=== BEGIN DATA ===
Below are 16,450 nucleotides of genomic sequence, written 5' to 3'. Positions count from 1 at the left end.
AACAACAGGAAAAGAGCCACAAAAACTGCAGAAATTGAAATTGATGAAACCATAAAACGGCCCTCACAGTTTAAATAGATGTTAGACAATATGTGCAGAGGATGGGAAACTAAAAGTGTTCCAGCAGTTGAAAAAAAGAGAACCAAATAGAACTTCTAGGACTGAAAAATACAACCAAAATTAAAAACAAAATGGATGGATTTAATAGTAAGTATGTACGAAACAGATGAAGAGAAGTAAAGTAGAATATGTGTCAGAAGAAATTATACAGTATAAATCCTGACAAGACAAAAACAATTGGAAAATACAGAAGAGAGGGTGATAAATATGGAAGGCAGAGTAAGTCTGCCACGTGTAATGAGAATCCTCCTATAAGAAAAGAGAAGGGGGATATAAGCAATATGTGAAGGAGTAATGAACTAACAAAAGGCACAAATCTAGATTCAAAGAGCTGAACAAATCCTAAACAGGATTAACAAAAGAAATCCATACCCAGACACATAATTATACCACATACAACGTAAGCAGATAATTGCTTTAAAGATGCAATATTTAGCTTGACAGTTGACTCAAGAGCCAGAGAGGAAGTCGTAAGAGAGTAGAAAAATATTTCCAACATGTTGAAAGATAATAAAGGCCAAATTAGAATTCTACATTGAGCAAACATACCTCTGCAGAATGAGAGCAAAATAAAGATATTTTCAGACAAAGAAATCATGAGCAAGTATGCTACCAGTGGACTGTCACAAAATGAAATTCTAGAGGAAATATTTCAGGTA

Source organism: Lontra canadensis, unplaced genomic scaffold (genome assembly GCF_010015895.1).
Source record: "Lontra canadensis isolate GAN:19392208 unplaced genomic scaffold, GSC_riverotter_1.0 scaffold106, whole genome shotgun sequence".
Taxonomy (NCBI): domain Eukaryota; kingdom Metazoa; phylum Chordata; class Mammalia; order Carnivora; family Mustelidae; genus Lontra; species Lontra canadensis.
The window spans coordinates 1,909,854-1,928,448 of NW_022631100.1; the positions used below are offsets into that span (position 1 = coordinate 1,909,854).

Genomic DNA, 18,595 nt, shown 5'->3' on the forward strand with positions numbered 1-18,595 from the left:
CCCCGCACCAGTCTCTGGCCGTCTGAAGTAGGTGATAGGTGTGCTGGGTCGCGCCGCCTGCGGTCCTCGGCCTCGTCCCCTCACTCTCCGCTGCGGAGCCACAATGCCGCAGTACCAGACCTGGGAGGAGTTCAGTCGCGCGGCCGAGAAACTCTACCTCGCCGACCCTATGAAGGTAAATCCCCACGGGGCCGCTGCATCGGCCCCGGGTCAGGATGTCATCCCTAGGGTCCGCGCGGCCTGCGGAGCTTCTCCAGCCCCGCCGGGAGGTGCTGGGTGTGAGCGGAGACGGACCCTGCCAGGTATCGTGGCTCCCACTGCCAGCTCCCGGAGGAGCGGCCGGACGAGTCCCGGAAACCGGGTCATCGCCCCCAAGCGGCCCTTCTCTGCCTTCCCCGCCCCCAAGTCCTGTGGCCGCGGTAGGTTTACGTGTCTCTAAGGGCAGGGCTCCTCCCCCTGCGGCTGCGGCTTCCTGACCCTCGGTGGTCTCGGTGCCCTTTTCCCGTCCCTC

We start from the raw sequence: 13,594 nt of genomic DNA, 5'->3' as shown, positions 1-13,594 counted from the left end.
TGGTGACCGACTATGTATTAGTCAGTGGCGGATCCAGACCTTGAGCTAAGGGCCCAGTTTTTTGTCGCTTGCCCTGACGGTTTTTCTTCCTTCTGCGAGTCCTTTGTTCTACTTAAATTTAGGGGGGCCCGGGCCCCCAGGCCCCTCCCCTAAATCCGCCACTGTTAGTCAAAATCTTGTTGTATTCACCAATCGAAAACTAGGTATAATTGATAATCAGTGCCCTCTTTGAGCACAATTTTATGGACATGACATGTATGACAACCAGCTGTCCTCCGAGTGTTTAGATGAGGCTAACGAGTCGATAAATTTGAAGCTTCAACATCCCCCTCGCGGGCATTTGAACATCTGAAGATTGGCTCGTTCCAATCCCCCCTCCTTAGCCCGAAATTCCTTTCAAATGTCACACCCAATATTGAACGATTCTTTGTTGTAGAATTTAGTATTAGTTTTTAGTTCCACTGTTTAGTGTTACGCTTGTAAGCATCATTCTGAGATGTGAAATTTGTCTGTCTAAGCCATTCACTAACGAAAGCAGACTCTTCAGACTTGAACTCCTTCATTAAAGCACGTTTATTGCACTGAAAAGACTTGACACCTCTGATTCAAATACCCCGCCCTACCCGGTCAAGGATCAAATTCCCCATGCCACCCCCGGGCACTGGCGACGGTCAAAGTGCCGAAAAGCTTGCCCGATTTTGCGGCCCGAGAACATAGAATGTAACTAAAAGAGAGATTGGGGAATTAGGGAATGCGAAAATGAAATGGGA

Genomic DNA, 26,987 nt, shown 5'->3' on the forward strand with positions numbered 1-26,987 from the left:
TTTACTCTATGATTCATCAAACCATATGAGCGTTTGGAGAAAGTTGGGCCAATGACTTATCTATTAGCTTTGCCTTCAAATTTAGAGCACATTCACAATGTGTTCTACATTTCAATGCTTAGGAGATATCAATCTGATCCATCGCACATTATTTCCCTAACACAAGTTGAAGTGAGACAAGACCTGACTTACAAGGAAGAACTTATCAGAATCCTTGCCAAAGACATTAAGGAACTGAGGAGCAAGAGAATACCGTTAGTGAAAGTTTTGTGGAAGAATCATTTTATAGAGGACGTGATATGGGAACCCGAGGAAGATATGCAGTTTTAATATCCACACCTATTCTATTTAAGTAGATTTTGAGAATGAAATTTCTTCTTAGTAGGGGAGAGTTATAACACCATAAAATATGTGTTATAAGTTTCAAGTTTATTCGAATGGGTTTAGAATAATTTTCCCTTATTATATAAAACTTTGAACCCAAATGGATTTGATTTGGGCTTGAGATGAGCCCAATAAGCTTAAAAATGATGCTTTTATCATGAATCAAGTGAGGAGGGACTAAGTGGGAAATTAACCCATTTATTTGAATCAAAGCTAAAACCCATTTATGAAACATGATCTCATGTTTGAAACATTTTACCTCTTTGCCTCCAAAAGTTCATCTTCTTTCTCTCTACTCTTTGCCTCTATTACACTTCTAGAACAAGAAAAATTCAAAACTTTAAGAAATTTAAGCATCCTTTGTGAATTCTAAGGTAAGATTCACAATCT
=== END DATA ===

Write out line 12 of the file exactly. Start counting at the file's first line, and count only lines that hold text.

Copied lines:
TTTACTCTATGATTCATCAAACCATATGAGCGTTTGGAGAAAGTTGGGCCAATGACTTATCTATTAGCTTTGCCTTCAAATTTAGAGCACATTCACAATGTGTTCTACATTTCAATGCTTAGGAGATATCAATCTGATCCATCGCACATTATTTCCCTAACACAAGTTGAAGTGAGACAAGACCTGACTTACAAGGAAGAACTTATCAGAATCCTTGCCAAAGACATTAAGGAACTGAGGAGCAAGAGAATACCGTTAGTGAAAGTTTTGTGGAAGAATCATTTTATAGAGGACGTGATATGGGAACCCGAGGAAGATATGCAGTTTTAATATCCACACCTATTCTATTTAAGTAGATTTTGAGAATGAAATTTCTTCTTAGTAGGGGAGAGTTATAACACCATAAAATATGTGTTATAAGTTTCAAGTTTATTCGAATGGGTTTAGAATAATTTTCCCTTATTATATAAAACTTTGAACCCAAATGGATTTGATTTGGGCTTGAGATGAGCCCAATAAGCTTAAAAATGATGCTTTTATCATGAATCAAGTGAGGAGGGACTAAGTGGGAAATTAACCCATTTATTTGAATCAAAGCTAAAACCCATTTATGAAACATGATCTCATGTTTGAAACATTTTACCTCTTTGCCTCCAAAAGTTCATCTTCTTTCTCTCTACTCTTTGCCTCTATTACACTTCTAGAACAAGAAAAATTCAAAACTTTAAGAAATTTAAGCATCCTTTGTGAATTCTAAGGTAAGATTCACAATCT